Chef’s Favourite Spice – Mace

Whenever my mom used to mutton stew…I saw her secretly adding this powder to it…and the taste of the dish and its aroma…used to be wild-hunger-instigating…There were certain aunts whose lives revolved around their kitchen and food…they kept prodding mom to disclose to them the complete recipe of the stew to which mom modestly pretended to shy away and fobbed them off saying there was nothing special or unusual about the dish…

 I was never a kitchen person…so tho’ I knew there always was something ‘special’ in mom’s ‘usual’ dishes…but never bothered to ask…But today when I have to cook myself…I realize…I should’ve asked mom her ‘secret’ spice… 

And again…I feel it’s okay…what are search engines for? Laying the ins and outs in front of you at just a click…And that’s exactly how I got to know about this spice called ‘Mace’… 

I’ll brief you about this wonderful and now a part of my secret pack of ‘spices’…Mace is the aril (it’s the bright red…lacy covering) of the nutmeg seed shell…The mace actually is removed from the shell and its broken parts that are called blades…And it’s a fact that the past of mace is closely tied to the history of nutmeg…though the two items have been treated separately…Because the yield of mace is much less than nutmeg’s it has had greater value…A pile of fruit large enough to make one hundred pounds of nutmeg produces a single pound of mace… 

I think I should brief you of its related history simultaneously…It’s of the time when the Dutch controlled the Moluccas (the Spice Islands)…one colonial administrator sent orders that the colonists should plant fewer nutmeg trees and more mace trees…Reason being…Mace had made a market and place for itself…
I am sure you must be eager to know about the itself now…hmm…Well…In its natural state…mace is a bright crimson lace up to 35 mm long…encasing the brown nutmeg in irregular…fleshy lobes…As it is dries…it develops its characteristic aroma but loses its bright red colour…Mace from the West Indies is a yellowish brown colour and with fewer holes than mace from East Indian nutmegs which are more orange when dried….The mace from either locale can become brittle and horny…though the best quality mace will retain some pliability and release a  little oil when squeezed…It is also sold ground and sometimes  still enclosing the nutmeg…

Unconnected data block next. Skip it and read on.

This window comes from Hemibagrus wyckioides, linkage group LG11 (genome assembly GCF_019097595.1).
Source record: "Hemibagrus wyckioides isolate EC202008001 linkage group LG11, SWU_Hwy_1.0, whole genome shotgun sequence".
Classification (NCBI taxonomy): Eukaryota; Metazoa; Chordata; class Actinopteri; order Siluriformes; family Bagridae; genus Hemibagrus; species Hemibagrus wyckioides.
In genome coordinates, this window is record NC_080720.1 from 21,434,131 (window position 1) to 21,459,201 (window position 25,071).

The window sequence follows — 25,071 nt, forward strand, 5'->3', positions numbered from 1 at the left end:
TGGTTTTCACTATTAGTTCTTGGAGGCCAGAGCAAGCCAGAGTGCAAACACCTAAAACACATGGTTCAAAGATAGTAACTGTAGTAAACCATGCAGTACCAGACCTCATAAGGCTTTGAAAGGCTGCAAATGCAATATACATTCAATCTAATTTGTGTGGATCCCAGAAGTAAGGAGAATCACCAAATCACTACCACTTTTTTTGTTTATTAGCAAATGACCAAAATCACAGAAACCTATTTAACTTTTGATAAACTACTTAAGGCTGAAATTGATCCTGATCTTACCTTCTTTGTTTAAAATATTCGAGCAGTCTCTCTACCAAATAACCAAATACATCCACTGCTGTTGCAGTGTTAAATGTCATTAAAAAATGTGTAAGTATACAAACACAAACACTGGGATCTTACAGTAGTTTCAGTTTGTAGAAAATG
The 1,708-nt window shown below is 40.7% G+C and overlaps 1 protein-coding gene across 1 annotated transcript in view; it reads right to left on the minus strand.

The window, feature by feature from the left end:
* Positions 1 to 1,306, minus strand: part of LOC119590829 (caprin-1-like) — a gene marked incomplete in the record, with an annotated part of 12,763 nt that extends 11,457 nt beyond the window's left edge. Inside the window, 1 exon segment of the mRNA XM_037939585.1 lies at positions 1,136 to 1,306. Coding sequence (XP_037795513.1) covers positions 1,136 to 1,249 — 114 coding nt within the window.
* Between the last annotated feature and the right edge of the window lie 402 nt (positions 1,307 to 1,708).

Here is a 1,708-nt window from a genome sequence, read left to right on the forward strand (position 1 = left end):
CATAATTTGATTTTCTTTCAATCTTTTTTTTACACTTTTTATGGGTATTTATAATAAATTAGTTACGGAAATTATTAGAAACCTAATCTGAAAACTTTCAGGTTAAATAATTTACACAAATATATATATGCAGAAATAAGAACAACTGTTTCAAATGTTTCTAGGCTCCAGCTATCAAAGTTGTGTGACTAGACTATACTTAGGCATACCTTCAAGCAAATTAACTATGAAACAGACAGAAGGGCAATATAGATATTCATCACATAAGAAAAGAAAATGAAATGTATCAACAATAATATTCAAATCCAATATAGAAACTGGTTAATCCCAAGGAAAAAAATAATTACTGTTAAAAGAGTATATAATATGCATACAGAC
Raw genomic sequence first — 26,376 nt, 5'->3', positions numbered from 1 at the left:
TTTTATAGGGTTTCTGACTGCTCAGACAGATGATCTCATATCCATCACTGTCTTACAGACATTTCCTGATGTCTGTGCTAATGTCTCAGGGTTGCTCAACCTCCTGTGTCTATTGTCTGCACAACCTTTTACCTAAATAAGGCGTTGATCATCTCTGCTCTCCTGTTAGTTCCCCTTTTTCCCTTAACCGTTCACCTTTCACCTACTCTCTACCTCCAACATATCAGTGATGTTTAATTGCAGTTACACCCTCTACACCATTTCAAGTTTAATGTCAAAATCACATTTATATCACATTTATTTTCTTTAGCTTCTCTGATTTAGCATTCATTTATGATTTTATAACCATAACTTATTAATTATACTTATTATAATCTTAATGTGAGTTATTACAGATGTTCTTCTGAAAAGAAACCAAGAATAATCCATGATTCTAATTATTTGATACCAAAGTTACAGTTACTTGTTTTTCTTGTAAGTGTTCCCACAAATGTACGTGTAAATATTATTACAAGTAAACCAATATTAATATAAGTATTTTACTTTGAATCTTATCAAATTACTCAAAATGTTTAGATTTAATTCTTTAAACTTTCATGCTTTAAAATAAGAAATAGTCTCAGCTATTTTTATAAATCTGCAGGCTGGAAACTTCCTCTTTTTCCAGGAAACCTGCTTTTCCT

There is not much of preservations needed for this ultimate spice…Dried mace pieces are not easy to crush….Ready-ground mace is easier to use…but will deteriorate much more quickly…Whole mace pieces can be steeped in liquid and then the liquid can be used…or the mace pieces can be removed after cooking…You know just one ‘blade’ is strong enough to add taste to a meal of almost four to six portions….

You won’t be surprised to know…Like I mentioned initially…Mace and nutmeg are very similar…though mace is somewhat more powerful…Mace is a lighter colour and can be used in  light-coloured dishes where the darker flecks of nutmeg would be undesirable….A small amount will enhance many recipes…adding fragrance without imposing too much taste…Mace works especially well with milk dishes like custards and cream  sauces…It contributes to flavouring light-coloured cakes and pastries…especially donuts…Mace is an exotic spice…It can enhance clear and creamed  soups and casseroles…chicken pies and sauces…Adding some to mashed potatoes or sweet potatoes creates a more interesting  side dish…Some beverages improve with a little mace…especially chocolate drinks and tropical punches…

Phew! That’s too much work for one little spice…But bravo…I love it

Okay…Go through the content of our reference links now…

  1. Mace Recipes by about.com
  2. History of Mace Spice by Peggy Trowbridge Filippone
  3. Mace…Indian Spice by indanetzone

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